A Powerful Gurunussati Type Amulet, the Sacred Roop Tai Ad Grajok ‘mirror press’ version Olden Days Photograph of, the Great Guru Master Luang Por Opasi, Legendary Miracle Monk of of Asrom Bang Mot released in the year 2507 BE.

Roop Tai (Photos) were and still are one of the most direct ways in which a Devotee can connect with and revere to receive blessings from a chosen Guru master, and are a highly favored type of Sacred Amulet with Thai Buddhist People. Original Photos blessed by the olden days masters are of course also very rare and original. This photograph is double sided (Ad Grajok), and features the image of Luang Por Opasi standing on a pedestal with his hands raised in prayer, during the Ngan Piti Song Nam Luang Por Opasi bathing ceremony of 2507 BE at Asrom Bang Mot.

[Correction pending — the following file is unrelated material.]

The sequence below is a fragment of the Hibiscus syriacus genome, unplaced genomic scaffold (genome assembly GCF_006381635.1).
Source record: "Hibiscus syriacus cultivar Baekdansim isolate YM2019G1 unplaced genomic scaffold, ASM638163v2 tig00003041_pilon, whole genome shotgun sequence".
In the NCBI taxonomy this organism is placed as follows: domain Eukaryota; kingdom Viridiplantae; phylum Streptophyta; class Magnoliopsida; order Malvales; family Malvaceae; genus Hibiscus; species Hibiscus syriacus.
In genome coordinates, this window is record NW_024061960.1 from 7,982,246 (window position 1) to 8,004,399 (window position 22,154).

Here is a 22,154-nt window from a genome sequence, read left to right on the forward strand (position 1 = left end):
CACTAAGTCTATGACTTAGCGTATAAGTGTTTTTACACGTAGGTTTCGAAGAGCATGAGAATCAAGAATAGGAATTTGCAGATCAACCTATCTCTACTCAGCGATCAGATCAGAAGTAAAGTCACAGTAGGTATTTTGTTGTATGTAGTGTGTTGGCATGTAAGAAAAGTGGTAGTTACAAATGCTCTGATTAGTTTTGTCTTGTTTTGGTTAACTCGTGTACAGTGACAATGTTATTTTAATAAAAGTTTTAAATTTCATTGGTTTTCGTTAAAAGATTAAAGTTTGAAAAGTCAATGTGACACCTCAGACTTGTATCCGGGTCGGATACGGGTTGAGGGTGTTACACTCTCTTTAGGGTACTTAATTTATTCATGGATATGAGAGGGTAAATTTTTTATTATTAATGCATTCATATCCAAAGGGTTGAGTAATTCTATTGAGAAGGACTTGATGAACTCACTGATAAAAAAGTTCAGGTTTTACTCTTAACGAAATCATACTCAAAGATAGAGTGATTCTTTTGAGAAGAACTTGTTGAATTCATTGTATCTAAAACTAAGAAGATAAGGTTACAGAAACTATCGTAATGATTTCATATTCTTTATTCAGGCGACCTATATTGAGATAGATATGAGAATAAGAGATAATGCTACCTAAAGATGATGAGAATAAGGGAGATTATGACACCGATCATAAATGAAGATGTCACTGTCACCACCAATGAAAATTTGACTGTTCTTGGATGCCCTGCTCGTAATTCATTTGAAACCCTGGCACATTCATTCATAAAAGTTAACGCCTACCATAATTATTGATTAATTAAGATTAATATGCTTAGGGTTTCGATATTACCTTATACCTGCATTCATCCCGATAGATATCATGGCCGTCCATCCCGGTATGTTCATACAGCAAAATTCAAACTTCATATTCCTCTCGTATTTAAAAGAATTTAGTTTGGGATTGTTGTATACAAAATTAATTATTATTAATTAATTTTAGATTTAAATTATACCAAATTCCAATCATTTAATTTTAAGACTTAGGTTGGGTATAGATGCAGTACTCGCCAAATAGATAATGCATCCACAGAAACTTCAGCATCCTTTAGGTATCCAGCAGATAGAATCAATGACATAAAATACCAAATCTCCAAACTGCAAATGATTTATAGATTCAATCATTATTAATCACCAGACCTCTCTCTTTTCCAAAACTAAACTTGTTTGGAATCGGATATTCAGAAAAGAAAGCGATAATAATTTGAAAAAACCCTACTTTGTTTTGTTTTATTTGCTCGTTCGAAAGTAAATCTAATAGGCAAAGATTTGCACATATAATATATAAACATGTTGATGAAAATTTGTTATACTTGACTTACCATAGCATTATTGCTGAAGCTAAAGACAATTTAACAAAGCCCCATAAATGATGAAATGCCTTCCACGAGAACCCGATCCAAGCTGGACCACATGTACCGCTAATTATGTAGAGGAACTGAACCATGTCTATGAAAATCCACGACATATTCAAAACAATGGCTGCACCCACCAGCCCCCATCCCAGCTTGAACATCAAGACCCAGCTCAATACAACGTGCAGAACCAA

Roop Tai (Photos) were and still are one of the most direct ways in which a Devotee can connect with and revere to receive blessings from a chosen Guru master, and are a highly favored type of Sacred Amulet with Thai Buddhist People. Original Photos blessed by the olden days masters are of course also very rare and original.

Luang Por Opasi was born in 2441 BE, in Nakorn Sri Tammarat, but was taken and placed in charge of the Sangkaracha at the Royal Temple of Wat Bowornives in Bangkok, where he remained studying and was finally ordained as a full Bhikkhu, in 2461 BE at the age of 20, at Wat Bovornives.